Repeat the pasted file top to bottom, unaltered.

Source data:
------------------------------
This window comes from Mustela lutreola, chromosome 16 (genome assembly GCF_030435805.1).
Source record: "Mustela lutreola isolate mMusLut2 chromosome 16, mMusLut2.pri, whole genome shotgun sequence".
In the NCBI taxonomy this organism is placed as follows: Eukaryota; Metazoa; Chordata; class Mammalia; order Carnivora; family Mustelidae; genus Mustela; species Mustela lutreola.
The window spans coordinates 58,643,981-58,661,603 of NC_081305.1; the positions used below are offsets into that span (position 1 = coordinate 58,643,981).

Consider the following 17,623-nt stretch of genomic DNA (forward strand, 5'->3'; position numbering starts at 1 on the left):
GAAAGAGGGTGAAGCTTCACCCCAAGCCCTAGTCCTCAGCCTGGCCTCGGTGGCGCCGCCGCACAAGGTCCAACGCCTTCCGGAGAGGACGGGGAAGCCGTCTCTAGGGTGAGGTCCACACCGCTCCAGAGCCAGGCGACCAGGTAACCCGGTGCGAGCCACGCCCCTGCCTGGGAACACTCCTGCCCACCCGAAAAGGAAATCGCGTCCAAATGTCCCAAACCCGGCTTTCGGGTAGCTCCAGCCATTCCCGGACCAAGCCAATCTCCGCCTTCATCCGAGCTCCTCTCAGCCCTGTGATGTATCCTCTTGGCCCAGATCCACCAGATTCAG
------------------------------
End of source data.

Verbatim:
This window comes from Mustela lutreola, chromosome 16 (genome assembly GCF_030435805.1).
Source record: "Mustela lutreola isolate mMusLut2 chromosome 16, mMusLut2.pri, whole genome shotgun sequence".
In the NCBI taxonomy this organism is placed as follows: Eukaryota; Metazoa; Chordata; class Mammalia; order Carnivora; family Mustelidae; genus Mustela; species Mustela lutreola.
The window spans coordinates 58,643,981-58,661,603 of NC_081305.1; the positions used below are offsets into that span (position 1 = coordinate 58,643,981).

Consider the following 17,623-nt stretch of genomic DNA (forward strand, 5'->3'; position numbering starts at 1 on the left):
GAAAGAGGGTGAAGCTTCACCCCAAGCCCTAGTCCTCAGCCTGGCCTCGGTGGCGCCGCCGCACAAGGTCCAACGCCTTCCGGAGAGGACGGGGAAGCCGTCTCTAGGGTGAGGTCCACACCGCTCCAGAGCCAGGCGACCAGGTAACCCGGTGCGAGCCACGCCCCTGCCTGGGAACACTCCTGCCCACCCGAAAAGGAAATCGCGTCCAAATGTCCCAAACCCGGCTTTCGGGTAGCTCCAGCCATTCCCGGACCAAGCCAATCTCCGCCTTCATCCGAGCTCCTCTCAGCCCTGTGATGTATCCTCTTGGCCCAGATCCACCAGATTCAG